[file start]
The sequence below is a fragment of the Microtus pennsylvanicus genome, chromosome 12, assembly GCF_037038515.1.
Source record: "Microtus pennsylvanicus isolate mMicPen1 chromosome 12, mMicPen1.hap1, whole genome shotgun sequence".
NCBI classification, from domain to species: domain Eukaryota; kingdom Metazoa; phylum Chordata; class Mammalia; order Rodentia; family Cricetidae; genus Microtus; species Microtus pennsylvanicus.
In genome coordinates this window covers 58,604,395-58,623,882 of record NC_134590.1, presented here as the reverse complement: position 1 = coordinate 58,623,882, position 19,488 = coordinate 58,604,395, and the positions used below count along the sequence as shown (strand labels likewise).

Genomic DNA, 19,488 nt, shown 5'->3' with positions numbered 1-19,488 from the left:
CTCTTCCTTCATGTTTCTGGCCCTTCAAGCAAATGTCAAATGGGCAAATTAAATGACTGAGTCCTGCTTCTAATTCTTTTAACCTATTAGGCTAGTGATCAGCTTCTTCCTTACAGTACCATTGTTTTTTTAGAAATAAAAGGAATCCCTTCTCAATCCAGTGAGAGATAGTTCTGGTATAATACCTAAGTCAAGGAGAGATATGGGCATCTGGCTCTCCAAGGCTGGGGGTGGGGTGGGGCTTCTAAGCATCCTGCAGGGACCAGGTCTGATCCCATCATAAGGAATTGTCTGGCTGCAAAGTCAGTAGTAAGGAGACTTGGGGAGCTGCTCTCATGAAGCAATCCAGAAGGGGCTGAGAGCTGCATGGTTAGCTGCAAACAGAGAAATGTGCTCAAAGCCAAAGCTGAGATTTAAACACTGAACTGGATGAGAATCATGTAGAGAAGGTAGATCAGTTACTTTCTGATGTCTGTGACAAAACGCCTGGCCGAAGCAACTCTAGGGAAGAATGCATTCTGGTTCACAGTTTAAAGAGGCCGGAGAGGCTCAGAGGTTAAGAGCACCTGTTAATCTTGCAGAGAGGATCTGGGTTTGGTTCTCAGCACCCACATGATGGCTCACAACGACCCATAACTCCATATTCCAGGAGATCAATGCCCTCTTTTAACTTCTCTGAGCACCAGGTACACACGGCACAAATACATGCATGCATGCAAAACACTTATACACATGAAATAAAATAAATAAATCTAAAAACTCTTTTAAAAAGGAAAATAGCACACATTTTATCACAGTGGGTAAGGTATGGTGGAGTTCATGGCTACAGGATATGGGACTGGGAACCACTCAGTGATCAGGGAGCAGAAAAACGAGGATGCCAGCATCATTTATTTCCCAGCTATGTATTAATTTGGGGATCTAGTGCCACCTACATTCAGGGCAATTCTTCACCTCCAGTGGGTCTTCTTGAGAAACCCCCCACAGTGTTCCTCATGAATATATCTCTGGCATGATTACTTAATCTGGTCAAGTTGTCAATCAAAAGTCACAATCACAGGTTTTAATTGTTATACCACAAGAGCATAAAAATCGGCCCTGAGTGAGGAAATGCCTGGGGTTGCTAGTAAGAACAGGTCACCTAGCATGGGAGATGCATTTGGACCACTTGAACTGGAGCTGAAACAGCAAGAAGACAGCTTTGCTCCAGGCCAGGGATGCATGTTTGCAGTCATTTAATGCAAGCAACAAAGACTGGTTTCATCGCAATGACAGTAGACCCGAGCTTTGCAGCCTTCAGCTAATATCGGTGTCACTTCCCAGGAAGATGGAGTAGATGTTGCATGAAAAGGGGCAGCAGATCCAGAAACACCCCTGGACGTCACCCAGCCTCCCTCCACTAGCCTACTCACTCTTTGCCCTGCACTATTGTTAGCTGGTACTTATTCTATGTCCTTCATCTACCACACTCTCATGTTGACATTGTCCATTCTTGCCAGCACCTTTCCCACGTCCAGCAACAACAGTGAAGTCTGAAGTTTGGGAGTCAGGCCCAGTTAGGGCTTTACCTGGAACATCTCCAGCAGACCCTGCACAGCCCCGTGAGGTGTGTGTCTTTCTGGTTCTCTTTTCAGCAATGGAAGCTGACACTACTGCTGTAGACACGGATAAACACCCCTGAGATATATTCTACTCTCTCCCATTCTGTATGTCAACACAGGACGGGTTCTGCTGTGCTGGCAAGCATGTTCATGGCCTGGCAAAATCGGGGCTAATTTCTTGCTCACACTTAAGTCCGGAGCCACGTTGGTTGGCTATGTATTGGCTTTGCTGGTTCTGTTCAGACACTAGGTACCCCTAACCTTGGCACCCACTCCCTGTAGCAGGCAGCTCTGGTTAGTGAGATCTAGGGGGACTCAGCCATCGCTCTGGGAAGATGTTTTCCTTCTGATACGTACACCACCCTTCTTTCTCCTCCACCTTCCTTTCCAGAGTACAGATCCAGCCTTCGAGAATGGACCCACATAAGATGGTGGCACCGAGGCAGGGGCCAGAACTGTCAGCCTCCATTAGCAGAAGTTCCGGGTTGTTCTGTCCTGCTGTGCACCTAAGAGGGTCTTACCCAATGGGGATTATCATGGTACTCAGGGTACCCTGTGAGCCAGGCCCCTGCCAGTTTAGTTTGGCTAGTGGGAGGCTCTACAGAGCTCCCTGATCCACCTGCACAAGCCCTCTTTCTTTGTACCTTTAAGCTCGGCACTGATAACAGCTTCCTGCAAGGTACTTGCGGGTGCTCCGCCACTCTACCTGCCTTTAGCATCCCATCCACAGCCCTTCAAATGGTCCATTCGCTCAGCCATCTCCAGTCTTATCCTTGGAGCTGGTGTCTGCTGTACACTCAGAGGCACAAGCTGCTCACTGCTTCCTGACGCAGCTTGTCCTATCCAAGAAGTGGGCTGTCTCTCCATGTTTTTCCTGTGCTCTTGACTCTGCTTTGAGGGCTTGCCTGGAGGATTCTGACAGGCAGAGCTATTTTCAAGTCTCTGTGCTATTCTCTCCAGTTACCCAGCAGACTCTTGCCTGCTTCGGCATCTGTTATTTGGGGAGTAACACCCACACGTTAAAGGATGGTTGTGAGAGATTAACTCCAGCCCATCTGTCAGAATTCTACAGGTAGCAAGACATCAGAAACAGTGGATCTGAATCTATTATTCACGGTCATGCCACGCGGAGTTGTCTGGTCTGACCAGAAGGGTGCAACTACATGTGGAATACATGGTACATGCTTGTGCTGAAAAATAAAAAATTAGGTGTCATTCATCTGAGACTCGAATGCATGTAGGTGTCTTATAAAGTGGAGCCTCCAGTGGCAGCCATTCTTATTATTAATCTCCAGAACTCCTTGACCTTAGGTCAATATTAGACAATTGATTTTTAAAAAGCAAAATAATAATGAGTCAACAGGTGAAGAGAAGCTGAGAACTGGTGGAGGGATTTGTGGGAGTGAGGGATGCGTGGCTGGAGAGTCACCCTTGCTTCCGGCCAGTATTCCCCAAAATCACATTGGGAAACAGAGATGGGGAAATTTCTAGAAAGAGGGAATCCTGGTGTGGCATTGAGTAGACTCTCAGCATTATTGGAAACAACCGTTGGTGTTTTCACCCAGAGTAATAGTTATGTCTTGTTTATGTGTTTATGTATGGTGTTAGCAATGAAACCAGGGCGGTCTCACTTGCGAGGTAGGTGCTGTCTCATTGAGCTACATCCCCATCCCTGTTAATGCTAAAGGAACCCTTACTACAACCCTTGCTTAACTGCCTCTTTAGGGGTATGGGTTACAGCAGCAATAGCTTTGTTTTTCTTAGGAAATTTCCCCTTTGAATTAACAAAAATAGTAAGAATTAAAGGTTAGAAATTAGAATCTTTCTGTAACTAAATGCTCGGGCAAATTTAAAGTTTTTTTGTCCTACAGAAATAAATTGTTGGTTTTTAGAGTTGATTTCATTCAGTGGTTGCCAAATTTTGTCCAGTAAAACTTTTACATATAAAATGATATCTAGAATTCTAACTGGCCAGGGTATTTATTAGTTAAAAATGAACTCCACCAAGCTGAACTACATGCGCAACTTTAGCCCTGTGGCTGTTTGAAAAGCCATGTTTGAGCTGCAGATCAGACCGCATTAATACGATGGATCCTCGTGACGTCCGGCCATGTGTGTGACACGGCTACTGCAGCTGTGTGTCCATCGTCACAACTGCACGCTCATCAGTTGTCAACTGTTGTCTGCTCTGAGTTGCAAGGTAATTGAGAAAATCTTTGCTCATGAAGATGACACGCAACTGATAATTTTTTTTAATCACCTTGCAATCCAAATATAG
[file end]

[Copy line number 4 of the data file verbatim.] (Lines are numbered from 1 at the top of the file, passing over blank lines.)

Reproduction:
In genome coordinates this window covers 58,604,395-58,623,882 of record NC_134590.1, presented here as the reverse complement: position 1 = coordinate 58,623,882, position 19,488 = coordinate 58,604,395, and the positions used below count along the sequence as shown (strand labels likewise).